You’d be hard-pressed to stumble upon Usangu Expedition Camp by accident: Deep in the wild and uncharted Usangu Wetlands of Ruaha National Park in Southern Tanzania, this new camp consists of just four tents and sits on the banks of the Usangu Wetlands. It is the first tourism operation in the area; the next closest camp is some 60 miles away.
A safari for those who have ticked off all the big names, this new opening offers a deeply engaging, conservation-driven experience for guests seeking a hands-on adventure. The seasonal camp is slated to open this summer and only operates between June and November. The time of year that you visit is important: During these hot, dry months, the wetlands recede and the surrounding grasslands, which grow lush and verdant during the rainy season, dry out to reveal vast wide-open spaces – ideal for activities. And there are certainly plenty of those.
The camp is surrounded by the shade of a miombo woodland. There are four guest tents to choose from; all elegant in their simplicity, letting the landscape take center stage. Each spacious tent is positioned on a raised wooden deck with views of the wetlands and a shaded veranda. The front half of the tent is constructed from mesh fabric, meaning that you can lie in bed and enjoy the views over the wetlands while keeping an eye out for any wildlife that wanders past.
There is an en-suite bathroom complete with a traditional safari bucket shower (and yes, it’s heated!). While the tents are fully immersed in the wild, you can take it up a notch by spending a night in one of the star cubes. The net tents are used for a magical sleep-out experience; gaze up at the immense night sky and twinkling stars, then watch the sunrise over the African bush. The camp’s chef cooks the meals on an open fire, and they’re enjoyed alfresco. Children aged 12 and older are welcome, but if the camp is booked on an exclusive use basis, then younger children can be accommodated.
With some 2,300 square miles of largely unexplored wilderness (around four times the size of Masai Mara), there is no shortage of activities. Each group of guests has a private vehicle that is open-sided, with removable canvas roofs and sides so you can get a clear, unobstructed view and snap photos. And battery life need not be a worry, as all vehicles have power points to charge devices, as well as a cooler for cold beer.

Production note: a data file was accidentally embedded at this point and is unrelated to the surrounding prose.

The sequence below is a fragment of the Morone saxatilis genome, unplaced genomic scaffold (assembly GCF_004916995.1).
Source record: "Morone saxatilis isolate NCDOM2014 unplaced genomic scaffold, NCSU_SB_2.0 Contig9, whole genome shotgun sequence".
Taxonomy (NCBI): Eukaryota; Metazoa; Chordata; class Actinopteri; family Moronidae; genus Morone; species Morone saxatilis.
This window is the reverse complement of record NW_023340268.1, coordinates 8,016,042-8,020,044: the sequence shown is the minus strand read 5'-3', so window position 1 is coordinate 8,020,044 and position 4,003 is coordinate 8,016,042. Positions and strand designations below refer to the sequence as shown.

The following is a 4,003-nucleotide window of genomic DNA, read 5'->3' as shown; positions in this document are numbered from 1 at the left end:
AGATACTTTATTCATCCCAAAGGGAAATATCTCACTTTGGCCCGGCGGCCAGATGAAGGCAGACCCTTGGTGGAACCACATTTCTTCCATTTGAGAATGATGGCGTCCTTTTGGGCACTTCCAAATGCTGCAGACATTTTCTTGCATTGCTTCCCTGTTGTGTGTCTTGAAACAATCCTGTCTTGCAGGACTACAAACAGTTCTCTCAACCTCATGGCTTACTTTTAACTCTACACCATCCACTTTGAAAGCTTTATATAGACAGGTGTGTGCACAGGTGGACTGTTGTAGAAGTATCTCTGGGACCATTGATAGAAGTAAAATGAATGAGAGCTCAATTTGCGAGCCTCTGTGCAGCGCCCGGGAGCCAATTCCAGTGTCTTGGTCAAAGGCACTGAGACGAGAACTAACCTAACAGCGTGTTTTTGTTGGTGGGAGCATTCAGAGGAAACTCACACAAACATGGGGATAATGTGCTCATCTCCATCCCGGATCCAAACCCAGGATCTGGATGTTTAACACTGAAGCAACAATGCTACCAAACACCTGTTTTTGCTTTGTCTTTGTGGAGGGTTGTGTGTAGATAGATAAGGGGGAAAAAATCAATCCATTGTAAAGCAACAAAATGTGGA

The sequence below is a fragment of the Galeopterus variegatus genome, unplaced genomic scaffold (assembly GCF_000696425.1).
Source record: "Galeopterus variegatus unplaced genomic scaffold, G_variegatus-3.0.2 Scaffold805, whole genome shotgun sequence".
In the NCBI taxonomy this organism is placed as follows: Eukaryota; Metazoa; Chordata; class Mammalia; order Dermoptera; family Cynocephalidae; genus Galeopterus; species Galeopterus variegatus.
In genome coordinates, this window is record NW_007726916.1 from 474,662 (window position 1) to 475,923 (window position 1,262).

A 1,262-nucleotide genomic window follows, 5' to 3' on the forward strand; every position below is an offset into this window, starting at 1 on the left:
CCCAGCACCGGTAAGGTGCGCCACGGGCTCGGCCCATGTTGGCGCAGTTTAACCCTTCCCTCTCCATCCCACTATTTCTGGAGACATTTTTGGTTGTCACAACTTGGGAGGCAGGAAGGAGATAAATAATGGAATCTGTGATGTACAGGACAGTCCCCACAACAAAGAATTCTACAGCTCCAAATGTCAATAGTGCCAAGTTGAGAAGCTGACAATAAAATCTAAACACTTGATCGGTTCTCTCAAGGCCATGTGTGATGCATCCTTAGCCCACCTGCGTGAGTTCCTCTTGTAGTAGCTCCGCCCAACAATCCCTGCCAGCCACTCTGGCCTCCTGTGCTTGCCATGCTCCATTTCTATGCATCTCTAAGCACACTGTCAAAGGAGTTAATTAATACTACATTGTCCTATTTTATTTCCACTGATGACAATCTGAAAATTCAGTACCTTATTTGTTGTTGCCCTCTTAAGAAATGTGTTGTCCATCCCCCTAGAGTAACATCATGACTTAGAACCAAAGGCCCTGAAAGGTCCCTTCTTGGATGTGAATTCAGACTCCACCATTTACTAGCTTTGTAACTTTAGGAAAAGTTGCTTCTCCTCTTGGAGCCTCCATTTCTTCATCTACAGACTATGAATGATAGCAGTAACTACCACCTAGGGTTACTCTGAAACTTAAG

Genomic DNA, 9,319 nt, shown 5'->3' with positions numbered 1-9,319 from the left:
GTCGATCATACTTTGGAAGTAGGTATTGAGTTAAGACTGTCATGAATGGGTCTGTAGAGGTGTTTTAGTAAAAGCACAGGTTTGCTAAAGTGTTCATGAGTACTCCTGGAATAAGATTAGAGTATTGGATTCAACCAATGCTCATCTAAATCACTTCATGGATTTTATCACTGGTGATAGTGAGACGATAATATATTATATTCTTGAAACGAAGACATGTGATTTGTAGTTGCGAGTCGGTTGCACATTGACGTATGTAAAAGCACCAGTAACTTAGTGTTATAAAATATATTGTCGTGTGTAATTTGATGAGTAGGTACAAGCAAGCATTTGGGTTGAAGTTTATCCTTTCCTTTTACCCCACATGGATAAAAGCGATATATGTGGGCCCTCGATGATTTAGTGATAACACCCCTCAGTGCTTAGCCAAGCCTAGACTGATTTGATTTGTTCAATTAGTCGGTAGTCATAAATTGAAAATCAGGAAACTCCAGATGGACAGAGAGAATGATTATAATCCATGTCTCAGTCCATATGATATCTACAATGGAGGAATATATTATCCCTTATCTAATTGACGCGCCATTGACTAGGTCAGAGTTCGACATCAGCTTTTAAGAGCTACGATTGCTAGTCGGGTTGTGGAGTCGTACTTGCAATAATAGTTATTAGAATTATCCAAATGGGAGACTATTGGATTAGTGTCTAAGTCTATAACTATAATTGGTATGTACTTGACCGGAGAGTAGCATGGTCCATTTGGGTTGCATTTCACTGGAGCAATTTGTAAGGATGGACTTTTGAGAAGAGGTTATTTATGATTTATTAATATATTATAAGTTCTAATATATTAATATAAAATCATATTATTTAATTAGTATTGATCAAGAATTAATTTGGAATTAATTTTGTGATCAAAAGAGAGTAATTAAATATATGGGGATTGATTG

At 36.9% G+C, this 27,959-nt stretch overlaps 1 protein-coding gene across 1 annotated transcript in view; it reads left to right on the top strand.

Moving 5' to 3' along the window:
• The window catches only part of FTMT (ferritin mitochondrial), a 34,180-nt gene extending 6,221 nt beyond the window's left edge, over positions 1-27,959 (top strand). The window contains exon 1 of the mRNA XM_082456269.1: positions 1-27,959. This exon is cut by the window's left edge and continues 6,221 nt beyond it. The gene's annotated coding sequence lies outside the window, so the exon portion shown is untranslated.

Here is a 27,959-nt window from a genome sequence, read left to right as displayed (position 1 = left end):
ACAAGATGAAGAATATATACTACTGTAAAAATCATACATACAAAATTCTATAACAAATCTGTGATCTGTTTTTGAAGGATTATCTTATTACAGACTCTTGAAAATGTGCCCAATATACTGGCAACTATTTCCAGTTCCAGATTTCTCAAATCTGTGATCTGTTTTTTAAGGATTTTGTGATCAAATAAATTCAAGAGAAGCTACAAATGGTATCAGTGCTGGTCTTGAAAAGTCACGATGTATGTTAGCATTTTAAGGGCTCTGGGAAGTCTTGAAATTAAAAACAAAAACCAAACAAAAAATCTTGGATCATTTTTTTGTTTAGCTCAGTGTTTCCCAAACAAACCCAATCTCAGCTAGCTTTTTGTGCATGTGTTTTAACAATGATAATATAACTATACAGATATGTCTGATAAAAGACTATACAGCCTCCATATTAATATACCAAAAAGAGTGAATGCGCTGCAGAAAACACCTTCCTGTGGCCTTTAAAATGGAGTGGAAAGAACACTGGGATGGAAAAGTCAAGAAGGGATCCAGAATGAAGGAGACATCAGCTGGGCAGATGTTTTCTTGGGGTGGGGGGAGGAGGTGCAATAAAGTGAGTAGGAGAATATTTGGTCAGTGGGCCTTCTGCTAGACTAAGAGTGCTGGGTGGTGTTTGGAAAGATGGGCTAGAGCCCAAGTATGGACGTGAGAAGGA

Each group also has a private guide, meaning you can take off for a game drive whenever you please. Naturally, the guide will recommend the optimal times for wildlife viewing — usually in the early morning, which is also the best time for a walking safari, when the temperatures are more comfortable and the wildlife more active. Keep a lookout for some of the Big Five: lion, leopard, elephant, and buffalo, as well as Masai giraffe, kudu, sable antelope and wild dog.
Night drives are when you’re most likely to see the more bashful animals: African wildcat, owls, and bat-eared fox. As the camp is located in a wetland, boating safaris are a must-do. Depending on the time of year, you can navigate the narrow waterways or explore large swamps. Elephants are regular visitors in the shallower waters, and the area is home to an array of birdlife, including endemic species. You can also unwind in the natural hot springs.
The Douglas Bell Eco Research Station is the central hub for all research and conservation efforts that take place within the Usangu Wetlands. Guests can join researchers at the station and participate in citizen science. Upon arriving at the camp, you’ll receive a camera trap to set up that will capture any visiting wildlife. These images will then be uploaded to the Predator ID Hub at the Research Station for identification and tracking, and to compare against the existing database.
Researchers will work with you to analyze identifying features and determine if this is a new specimen or an existing one. This tracking of information helps to plot territories and means that you will be actively contributing to the ongoing research. You can also join researchers for a half-day of tracking collared animals, using radio telemetry to locate them.
For an additional donation, you can assist the research team on a wildlife collaring expedition where you’ll track, dart and collar lion, leopard, elephant and wild dog (which are yet to be collared).
From $700 per night. Contact Katie Fewkes, sales director, firstname.lastname@example.org, +27 214 180 468.
This article appears in the 06 Jun 2022 issue of the New Statesman, Summer 2022